Hundreds of marketers (and some other folks) gathered at the JW Marriott last Thursday for Element Three’s Go Inbound Marketing conference, and there was the expected talk of email, blogging, social media and paid ads. But what was my biggest takeaway?
We’re seeing an explosion of culture-powered marketing!
A Company’s Culture is Inevitable, So Create One You Love
One of my favorite talks was given by Dharmesh Shah of HubSpot. Not only did his presentation include lots of catchy phrases (Don’t just hire to delegate—hire to elevate) and inspire the title of this blog post, but he set the cultural tone for the day.
Many of the points he made were so in line with ‘Boxer philosophy, particularly when he said that a healthy organizational culture is made up of more than just artifacts. Artifacts being the things that many think of when they hear “organizational culture”: foosball tables, kegerators, casual Friday, and those “Best Places to Work” awards (that you usually pay to apply for, mind you).
But if not artifacts, then what makes up authentic “culture"? Dharmesh set our own Dan up perfectly for his talk (view Dan's slides here) in which he discussed that answer, and the power of culture in inbound marketing. Dan’s three culture components are core values, organizational health and employee experience—his post last week goes into greater detail. These elements are how a company builds up its strongest team (quality peers); the artifacts (quality beers) are just a nice byproduct.
Culture as the Resounding Theme of the Day
Element Three’s Tiffany Sauder focused on how to get an organization’s culture and marketing to come together to form a strong brand and voice. She made three points that I really appreciated:
1. Think of your brand as a person.
2. Try completing a Myers-Briggs assessment as that brand-person.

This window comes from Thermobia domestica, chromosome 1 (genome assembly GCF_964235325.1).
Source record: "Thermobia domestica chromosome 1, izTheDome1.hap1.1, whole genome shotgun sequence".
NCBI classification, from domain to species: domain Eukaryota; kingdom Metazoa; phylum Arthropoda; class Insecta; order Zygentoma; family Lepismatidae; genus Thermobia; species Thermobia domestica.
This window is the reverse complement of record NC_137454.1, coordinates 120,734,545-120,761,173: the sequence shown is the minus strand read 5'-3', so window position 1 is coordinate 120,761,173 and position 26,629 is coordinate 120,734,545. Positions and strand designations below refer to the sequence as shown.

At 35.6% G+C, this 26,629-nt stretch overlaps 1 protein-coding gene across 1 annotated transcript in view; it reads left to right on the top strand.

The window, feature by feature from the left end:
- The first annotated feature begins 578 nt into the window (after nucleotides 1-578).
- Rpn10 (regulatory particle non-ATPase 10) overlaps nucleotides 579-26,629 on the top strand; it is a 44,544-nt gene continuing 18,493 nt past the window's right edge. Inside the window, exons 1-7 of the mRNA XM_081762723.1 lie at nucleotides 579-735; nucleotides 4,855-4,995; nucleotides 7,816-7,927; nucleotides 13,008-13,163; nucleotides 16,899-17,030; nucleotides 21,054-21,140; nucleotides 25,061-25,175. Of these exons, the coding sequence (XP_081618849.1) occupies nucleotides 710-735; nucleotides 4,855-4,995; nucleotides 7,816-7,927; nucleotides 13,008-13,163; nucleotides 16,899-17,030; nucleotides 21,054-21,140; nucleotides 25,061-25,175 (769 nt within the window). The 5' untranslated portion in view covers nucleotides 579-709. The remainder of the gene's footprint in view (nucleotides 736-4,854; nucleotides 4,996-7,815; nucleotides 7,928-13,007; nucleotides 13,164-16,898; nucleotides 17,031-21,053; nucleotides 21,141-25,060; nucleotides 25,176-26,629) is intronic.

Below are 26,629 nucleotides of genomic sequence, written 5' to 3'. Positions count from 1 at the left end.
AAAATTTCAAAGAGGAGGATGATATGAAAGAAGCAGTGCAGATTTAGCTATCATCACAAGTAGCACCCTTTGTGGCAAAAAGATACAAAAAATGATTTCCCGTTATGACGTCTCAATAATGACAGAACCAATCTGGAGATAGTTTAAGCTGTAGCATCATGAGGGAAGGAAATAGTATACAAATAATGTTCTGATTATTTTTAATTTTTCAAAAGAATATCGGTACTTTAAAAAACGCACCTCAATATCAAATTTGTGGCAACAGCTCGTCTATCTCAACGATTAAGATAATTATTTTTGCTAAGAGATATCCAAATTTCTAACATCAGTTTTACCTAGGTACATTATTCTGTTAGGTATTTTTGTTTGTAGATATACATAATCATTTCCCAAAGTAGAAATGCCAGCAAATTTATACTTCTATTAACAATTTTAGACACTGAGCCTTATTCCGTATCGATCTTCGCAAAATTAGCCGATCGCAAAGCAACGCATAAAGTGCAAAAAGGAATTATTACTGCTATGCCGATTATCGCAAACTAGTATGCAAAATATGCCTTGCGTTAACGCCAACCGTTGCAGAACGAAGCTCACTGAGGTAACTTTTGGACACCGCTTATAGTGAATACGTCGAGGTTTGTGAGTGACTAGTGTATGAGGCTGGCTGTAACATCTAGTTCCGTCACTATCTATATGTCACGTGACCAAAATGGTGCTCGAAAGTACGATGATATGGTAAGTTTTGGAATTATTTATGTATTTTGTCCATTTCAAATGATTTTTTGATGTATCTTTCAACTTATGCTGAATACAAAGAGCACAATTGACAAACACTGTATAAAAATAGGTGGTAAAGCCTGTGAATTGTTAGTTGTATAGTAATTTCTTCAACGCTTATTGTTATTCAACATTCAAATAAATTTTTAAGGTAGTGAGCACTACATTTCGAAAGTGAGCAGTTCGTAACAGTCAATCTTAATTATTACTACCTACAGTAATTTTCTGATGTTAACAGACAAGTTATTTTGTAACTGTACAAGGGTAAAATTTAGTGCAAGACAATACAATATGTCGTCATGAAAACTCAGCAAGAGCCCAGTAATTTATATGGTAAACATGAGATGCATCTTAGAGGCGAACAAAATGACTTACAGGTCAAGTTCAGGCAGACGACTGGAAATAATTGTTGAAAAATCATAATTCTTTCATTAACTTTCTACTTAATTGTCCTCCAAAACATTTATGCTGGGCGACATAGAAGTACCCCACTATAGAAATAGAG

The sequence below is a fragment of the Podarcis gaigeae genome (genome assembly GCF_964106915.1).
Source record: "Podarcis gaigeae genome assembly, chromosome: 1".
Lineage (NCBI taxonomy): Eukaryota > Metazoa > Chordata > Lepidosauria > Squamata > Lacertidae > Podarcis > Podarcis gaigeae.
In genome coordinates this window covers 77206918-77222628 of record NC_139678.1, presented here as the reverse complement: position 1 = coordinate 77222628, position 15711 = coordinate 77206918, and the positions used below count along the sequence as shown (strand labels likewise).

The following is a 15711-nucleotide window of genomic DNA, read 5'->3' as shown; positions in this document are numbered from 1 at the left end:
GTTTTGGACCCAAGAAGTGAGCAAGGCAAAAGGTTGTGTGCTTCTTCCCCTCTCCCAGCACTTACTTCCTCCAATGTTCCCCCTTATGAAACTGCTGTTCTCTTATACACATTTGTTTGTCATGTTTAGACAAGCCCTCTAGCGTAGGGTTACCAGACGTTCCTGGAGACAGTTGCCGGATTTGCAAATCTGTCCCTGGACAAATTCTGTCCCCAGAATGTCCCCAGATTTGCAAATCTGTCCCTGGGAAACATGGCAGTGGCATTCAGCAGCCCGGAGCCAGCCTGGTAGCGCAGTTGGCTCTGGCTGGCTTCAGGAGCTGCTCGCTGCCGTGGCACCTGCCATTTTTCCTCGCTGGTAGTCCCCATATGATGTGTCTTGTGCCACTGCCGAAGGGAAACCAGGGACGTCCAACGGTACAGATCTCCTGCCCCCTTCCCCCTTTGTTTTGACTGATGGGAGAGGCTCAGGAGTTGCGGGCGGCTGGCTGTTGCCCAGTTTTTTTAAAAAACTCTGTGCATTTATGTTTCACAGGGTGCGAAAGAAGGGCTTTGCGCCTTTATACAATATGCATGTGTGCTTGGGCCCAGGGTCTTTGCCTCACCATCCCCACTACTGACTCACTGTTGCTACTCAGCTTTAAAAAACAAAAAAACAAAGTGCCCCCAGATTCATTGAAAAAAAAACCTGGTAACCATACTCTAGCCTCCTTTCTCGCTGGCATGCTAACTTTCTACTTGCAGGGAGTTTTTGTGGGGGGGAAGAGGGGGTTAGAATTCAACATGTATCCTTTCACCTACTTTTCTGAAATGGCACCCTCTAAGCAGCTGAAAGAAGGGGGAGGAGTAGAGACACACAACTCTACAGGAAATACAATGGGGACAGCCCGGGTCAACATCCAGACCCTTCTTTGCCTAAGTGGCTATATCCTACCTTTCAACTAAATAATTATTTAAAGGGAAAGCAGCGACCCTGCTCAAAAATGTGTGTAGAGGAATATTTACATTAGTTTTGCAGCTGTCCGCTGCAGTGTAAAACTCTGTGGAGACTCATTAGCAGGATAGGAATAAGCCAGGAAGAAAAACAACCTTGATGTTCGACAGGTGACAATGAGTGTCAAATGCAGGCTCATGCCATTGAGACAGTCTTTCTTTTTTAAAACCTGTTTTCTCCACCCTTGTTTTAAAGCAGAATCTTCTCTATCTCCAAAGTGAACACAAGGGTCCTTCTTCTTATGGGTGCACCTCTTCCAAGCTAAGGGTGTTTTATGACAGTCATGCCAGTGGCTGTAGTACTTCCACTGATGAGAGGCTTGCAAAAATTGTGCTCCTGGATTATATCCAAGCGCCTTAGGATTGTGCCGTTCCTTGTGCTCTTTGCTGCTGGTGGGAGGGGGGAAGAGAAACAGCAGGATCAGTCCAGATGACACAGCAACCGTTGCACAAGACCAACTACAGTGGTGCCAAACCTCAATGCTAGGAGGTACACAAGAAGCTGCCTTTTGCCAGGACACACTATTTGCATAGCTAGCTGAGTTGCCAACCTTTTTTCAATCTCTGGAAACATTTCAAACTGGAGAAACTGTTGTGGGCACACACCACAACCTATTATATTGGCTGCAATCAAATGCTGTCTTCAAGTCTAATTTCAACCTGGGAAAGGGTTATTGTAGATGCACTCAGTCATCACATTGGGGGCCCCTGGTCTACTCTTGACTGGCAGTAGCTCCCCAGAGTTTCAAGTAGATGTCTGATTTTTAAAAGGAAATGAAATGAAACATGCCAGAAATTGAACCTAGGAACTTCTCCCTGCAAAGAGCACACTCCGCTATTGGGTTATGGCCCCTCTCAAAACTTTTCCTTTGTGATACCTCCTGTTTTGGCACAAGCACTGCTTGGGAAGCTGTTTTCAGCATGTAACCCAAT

3. Ask yourself if you’d hang out with your blog. (For real--would you?)
Michael Reynolds from SpinWeb said something that really got to me, simple as it may be. He said (in response to why nobody reads your corporate blog) to write with your heart. By that he means ditching excessive industry-speak. Why? Because conversational and easy to digest pieces are more likely to elicit engagement. It seems like a no-brainer, but it’s easy to get caught up in your industry topics and buzzwords, and to forget to apply the matter at hand to your audience.
SEOMom herself Gillian Muessig ended the day with a real golden nugget when she said, “Strategy you implement, but culture is what people follow.” After an authentic and healthy culture is established and begins attracting the ideal audience, community building and nurturing are the next steps. We must regularly feed our communities highly targeted content. Though strategy and tactics are necessary, culture is the foundation of community building. In her words, “Culture eats strategy for lunch.”
How Was Your Inbound Experience?
Gillian talked a lot about the connection forged through shared experiences, and Thursday was for sure one of those. I think many of you readers will agree on the cultural takeaways, but I'm interested to hear about the notes you jotted down, starred and highlighted--after you recover from your information hangovers, of course.